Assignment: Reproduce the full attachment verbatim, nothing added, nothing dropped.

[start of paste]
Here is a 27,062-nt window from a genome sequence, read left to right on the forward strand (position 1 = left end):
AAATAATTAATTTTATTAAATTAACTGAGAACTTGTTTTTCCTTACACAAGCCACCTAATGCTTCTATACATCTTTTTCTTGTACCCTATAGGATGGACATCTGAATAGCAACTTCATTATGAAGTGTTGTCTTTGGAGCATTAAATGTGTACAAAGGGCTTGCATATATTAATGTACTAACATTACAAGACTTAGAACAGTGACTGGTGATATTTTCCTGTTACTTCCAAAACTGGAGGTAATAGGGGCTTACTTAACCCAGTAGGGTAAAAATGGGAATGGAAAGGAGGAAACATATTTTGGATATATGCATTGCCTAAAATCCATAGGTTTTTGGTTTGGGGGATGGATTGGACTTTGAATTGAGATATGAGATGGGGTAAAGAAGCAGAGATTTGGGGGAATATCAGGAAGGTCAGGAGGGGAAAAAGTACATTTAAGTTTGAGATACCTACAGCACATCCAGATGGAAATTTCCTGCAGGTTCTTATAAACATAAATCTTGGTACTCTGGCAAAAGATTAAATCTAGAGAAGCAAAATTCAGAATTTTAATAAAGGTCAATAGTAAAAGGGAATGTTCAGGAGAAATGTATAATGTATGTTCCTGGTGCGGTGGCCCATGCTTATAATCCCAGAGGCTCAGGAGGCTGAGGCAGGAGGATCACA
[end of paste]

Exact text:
Here is a 27,062-nt window from a genome sequence, read left to right on the forward strand (position 1 = left end):
AAATAATTAATTTTATTAAATTAACTGAGAACTTGTTTTTCCTTACACAAGCCACCTAATGCTTCTATACATCTTTTTCTTGTACCCTATAGGATGGACATCTGAATAGCAACTTCATTATGAAGTGTTGTCTTTGGAGCATTAAATGTGTACAAAGGGCTTGCATATATTAATGTACTAACATTACAAGACTTAGAACAGTGACTGGTGATATTTTCCTGTTACTTCCAAAACTGGAGGTAATAGGGGCTTACTTAACCCAGTAGGGTAAAAATGGGAATGGAAAGGAGGAAACATATTTTGGATATATGCATTGCCTAAAATCCATAGGTTTTTGGTTTGGGGGATGGATTGGACTTTGAATTGAGATATGAGATGGGGTAAAGAAGCAGAGATTTGGGGGAATATCAGGAAGGTCAGGAGGGGAAAAAGTACATTTAAGTTTGAGATACCTACAGCACATCCAGATGGAAATTTCCTGCAGGTTCTTATAAACATAAATCTTGGTACTCTGGCAAAAGATTAAATCTAGAGAAGCAAAATTCAGAATTTTAATAAAGGTCAATAGTAAAAGGGAATGTTCAGGAGAAATGTATAATGTATGTTCCTGGTGCGGTGGCCCATGCTTATAATCCCAGAGGCTCAGGAGGCTGAGGCAGGAGGATCACA